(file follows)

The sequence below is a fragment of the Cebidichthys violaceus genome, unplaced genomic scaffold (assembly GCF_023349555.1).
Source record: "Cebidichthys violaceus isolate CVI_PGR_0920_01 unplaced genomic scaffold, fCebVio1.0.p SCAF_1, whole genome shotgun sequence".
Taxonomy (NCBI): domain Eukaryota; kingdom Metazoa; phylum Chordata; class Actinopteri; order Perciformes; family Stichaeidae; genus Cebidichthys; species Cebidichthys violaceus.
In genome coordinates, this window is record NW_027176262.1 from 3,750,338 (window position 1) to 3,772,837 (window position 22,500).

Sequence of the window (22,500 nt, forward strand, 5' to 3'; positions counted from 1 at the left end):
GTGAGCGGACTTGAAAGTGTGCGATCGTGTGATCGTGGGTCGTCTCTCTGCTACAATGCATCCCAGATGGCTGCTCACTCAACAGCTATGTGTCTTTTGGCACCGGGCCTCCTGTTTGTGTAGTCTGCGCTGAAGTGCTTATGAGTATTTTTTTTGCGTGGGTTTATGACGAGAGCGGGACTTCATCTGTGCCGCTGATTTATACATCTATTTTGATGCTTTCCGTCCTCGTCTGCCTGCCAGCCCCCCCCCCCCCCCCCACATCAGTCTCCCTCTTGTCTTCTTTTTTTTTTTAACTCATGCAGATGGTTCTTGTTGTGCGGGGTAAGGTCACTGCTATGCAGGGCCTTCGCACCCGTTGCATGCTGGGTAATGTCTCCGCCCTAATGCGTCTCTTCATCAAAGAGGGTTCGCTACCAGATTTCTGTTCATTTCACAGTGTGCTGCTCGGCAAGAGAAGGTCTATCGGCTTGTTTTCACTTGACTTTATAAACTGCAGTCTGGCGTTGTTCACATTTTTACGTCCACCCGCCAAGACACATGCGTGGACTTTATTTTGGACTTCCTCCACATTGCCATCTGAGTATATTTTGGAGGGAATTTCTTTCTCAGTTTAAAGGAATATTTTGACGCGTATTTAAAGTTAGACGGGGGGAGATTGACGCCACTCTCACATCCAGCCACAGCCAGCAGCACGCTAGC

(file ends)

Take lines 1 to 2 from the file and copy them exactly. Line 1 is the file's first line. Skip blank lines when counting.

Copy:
The sequence below is a fragment of the Cebidichthys violaceus genome, unplaced genomic scaffold (assembly GCF_023349555.1).
Source record: "Cebidichthys violaceus isolate CVI_PGR_0920_01 unplaced genomic scaffold, fCebVio1.0.p SCAF_1, whole genome shotgun sequence".